Thesis #2: End the Hostilities Against Elites

Consider this bit by Rick Santorum from this year’s Values Voter Summit, which both stunned and saddened me…

…First, the rampant populism fuels a sense of grievance against elites. It’s class warfare, only the classes are divided along prestige lines rather than economic ones… [C]lass resentment—even if its against the “creatives” or the media or academics—will necessarily limit conservatism’s appeal and so unnecessarily throttle its cultural impact.

Second, this sort of statement emboldens conservatives in the wrong places. It’s one thing to highlight conservatism’s populist character and to emphasize the church and family as the wellspring of cultural renewal…But to cut away elites altogether creates the misguided confidence that as long as we get the numbers on our side, things are going well.

Third, it ironically points toward a lack of confidence in our ability to argue persuasively for our positions. If our cause is just and our understanding of human nature is true, then if we motor along doing our thing elites will eventually come around.

Yes, yes, and yes. If we’re going to impact the culture, we can’t write off and demonize elite institutions, nay, elite people, who have some of the most significant cultural influence. Further, as Anderson goes on to mention, posing our predicament as such will likely give those conservatives who do choose to pursue such arenas an attitude of fear or “infiltration.” This will not help us in reaching healthy, long-view cultural development, and will likely result in ideas and art that are forced and combative rather than profound and beautiful (do you need examples?).

Thesis #3: Recover Intellectual Creativity

Having neglected our traditionalist conservative heritage (or having never received it to begin with), social conservatives have also tended to “repeat formulas” rather than reload the “intellectual ammunition.” While there are occasional bright spots—First Things, Public Discourse, Ross Douthat, Ramesh Ponnuru—they don’t get much air time at places like the Values Voter Summit. By and large, the mainstream of social conservatism tends to be relatively intellectually stagnant and formulaic. Which isn’t, if you catch my drift, a sign of its health.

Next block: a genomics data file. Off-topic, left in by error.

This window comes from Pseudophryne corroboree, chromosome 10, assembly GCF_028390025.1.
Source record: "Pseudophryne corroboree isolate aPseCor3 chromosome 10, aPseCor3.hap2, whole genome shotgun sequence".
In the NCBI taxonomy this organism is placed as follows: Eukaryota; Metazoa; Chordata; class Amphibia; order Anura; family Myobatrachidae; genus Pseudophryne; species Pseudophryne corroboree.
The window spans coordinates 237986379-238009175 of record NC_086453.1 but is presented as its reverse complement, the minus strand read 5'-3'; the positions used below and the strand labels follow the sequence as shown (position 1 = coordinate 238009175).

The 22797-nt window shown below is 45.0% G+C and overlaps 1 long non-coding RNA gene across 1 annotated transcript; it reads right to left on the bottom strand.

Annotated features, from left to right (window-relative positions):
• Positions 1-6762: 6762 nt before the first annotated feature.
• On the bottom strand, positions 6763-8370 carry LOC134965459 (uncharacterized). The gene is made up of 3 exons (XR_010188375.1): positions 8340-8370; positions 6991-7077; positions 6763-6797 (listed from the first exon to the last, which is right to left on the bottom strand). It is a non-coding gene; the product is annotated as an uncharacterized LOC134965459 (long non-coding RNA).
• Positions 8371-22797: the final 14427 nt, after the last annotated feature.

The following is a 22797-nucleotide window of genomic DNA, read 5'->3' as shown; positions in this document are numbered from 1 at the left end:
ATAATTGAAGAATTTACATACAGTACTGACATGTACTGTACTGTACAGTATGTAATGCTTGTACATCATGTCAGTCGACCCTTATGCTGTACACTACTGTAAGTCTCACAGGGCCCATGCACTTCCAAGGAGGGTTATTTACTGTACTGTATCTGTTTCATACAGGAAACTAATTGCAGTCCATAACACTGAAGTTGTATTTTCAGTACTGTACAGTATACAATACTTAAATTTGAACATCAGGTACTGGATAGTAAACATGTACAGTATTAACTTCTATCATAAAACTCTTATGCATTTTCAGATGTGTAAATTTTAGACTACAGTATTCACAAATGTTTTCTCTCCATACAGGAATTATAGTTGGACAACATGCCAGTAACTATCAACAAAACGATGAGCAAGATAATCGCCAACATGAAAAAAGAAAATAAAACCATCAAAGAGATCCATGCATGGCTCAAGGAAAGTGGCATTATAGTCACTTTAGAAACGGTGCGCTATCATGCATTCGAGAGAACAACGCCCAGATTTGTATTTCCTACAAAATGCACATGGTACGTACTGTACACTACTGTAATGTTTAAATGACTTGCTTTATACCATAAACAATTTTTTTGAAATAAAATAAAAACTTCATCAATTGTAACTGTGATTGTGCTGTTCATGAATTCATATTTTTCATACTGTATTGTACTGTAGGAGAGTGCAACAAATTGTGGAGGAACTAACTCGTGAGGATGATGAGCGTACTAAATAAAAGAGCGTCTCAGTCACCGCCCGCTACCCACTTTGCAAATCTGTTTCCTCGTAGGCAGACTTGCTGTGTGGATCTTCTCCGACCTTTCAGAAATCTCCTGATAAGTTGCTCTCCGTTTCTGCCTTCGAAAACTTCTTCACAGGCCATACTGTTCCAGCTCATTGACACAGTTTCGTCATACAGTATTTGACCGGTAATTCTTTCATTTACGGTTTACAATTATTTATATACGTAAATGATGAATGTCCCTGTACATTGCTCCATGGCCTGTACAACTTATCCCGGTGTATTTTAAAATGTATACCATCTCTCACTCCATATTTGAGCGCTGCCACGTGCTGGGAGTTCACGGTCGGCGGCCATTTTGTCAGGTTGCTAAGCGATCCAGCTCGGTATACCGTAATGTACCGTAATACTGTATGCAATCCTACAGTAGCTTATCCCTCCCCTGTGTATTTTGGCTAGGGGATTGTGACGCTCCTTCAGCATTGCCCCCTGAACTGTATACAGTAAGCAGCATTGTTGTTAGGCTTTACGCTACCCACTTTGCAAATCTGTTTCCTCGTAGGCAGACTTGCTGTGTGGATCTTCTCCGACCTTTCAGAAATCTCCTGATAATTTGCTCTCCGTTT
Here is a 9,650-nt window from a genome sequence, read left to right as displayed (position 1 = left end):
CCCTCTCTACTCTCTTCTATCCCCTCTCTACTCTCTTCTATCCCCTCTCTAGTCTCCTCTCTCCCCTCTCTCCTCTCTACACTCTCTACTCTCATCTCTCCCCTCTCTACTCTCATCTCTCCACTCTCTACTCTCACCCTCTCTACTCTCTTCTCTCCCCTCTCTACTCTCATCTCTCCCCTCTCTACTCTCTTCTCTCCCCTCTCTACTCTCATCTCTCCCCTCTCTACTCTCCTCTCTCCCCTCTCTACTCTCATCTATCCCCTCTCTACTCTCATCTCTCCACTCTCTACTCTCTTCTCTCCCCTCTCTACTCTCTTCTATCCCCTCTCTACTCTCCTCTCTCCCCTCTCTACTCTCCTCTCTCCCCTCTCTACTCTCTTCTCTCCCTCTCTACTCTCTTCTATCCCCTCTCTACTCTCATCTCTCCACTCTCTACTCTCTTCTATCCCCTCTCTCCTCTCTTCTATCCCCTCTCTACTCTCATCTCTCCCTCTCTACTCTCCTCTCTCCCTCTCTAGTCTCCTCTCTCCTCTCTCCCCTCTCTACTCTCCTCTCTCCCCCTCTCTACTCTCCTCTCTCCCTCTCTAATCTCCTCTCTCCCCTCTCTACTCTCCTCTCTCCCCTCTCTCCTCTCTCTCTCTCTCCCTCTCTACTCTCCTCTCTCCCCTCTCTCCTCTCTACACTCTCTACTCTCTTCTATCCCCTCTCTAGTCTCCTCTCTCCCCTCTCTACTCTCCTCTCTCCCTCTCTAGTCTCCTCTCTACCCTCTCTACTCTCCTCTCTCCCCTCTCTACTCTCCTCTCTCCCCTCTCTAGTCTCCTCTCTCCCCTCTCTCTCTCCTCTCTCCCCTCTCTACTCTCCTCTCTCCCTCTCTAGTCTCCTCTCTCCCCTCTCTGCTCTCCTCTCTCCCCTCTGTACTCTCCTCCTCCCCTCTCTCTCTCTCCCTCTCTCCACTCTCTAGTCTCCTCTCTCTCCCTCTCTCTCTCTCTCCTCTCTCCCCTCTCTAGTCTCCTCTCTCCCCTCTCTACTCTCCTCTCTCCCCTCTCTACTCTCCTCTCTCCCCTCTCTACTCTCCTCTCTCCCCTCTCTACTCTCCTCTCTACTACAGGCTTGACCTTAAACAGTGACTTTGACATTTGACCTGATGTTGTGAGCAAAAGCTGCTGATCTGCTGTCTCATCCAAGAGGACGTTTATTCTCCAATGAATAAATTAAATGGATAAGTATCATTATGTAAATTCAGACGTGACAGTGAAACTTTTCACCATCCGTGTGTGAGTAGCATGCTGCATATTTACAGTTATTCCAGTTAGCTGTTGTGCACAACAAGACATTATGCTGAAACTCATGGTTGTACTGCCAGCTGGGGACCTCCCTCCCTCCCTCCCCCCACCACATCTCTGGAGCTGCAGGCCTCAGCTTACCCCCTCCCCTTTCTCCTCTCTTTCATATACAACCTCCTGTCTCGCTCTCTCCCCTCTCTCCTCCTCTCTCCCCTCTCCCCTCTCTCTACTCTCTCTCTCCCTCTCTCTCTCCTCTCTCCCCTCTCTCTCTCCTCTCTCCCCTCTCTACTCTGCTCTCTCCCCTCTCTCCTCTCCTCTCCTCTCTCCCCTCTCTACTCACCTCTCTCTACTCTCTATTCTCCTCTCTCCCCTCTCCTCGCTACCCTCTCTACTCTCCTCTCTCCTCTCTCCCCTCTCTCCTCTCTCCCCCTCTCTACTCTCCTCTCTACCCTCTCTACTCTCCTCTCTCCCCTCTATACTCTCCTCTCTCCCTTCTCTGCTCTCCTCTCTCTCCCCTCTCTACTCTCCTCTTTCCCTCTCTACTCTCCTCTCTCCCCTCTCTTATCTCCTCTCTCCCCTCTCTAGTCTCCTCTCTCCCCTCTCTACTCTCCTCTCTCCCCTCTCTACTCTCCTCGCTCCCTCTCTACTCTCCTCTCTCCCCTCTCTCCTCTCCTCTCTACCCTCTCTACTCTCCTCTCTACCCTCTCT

Some of that stems from, I think, the culture war mentality that has pervaded the mainstream of the movement. One of the hidden yet potentially devastating costs of a culture war mentality is that it locks people into a framework and keeps them pursuing the particular questions that emerge from within it. If the point of our efforts is winning, then questioning our own presuppositions is out of bounds. That may be fine for a while, and it may raise more money and ensure that folks are on the team, but eventually intellectual stagnation will set in. It has to: the only way to avoid it is to question our fundamental commitments even while we are holding on to them.

Anderson begins by referencing David Brooks’ recent piece on the conservative mind, drawing (correctly) on Brooks’ critique of conservative “formulas” and his promotion of a more hearty, intellectual vision. Again, Anderson is primarily interested in critiquing the social conservative movement as it relates to traditional conservatism, but as I recently argued in connection to the same Brooks piece, economic conservatives have a bridge to build here as well (though its certainly different than the one Brooks attempts at). For conservatives, recovering intellectual creativity will mean restoring a robust, holistic conservative imagination that ties its social and the economic strains together by grounding them in Kirk’s “enduring moral order.” We should be winning on intellectual creativity, depth, and romanticism, hands down.

Thesis 4: Recover Our Confidence

Here, the “culture war” mentality really does a number on our Read the rest of this entry »